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East End Film Festival: Review of “Riot From Wrong”

As part of the East End Film Festival Samantha  Ashworth went to watch the well anticipated documentary ‘Riots From Wrong’ at the Rio Cinema in Dalston. The crowds, queues, sold out seats and unavoidable hum of excitement said it all.

An inspiring, riveting and thought provoking youth led, non-profit documentary. It focuses on not only the causes of the 2011 London riots, but also on possible solutions to avoid anything like this happening again. On the third day of the riots, 14 young people from the organisation Fully Focused Community decided to do something to create awareness and to try to uncover the truth.

We all know by now what happened. 28 year old Mark Duggan from Tottenham who was shot by police in August 2011 caused much unrest among the community. What started as a peaceful protest outside Tottentham police station soon turned into dangerous, violent and uncontrollable riots, looting and arson.  Along with Mark Duggan’s death, the attack of a sixteen-year-old girl by police who was demonstrating in the protest mentioned earlier are both major contributing factors into the start of the riots.

The main objective of Riots From Wrong was to look at the underlying reasons of Britain’s broken society, and furthermore what can be done to prevent further altercations among the community.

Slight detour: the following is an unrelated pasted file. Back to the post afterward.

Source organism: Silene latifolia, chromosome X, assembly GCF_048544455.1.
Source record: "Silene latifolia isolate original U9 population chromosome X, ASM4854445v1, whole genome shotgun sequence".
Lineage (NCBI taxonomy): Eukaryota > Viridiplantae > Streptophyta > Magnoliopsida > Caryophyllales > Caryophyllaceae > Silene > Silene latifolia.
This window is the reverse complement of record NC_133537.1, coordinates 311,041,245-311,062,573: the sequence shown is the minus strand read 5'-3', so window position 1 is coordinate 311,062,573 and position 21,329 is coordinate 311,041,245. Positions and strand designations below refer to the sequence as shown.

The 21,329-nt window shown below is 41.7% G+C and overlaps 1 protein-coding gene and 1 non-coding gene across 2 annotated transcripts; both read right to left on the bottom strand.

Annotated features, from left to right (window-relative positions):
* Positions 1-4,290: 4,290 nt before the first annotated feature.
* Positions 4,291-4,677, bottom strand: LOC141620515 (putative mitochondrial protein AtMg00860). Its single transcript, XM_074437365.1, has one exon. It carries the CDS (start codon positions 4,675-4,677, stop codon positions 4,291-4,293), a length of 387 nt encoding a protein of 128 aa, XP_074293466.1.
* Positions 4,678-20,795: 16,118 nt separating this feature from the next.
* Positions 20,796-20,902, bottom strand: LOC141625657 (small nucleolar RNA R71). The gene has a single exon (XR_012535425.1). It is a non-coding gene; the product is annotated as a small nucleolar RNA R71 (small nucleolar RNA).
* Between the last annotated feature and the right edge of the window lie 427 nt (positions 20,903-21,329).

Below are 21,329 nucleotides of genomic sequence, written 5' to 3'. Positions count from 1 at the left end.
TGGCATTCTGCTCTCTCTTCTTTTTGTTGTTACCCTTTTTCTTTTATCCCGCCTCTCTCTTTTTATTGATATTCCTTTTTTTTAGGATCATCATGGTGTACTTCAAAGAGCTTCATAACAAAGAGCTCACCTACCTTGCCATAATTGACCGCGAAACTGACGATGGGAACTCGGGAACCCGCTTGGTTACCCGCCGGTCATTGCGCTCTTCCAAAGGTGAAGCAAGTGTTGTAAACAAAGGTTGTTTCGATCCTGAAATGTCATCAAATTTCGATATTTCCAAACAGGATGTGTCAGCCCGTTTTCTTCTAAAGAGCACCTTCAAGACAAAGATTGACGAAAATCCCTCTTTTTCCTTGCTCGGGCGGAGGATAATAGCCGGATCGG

The style of documentary is simple yet effective.  It doesn’t use shock tactics; it is realistic and focused, providing the most significant facts in an eye-catching way. It isn’t trying to confuse or make you think in a certain way and the message comes across in as unbiased way as possible. Interviews and opinions are from journalists, community workers, police and local community residents. There is a real sense of community depicted throughout, showing how in the aftermath of the riots people really tried to help each other. This sense of community also makes the divide between the rich and the poor very clear and how the divide seems to be getting increasingly larger.

I believe the audience left the cinema inspired and with a real understanding of the London riots. It didn’t leave you angry or blaming others, but rather made you want to do something. I can’t speak for everyone but I certainly feel Riots from Wrong has given me the truth and is an eye opening, experience into the problems we face if nothing is done.  There will be many more chances to watch this documentary, and I think everybody should try to see it.

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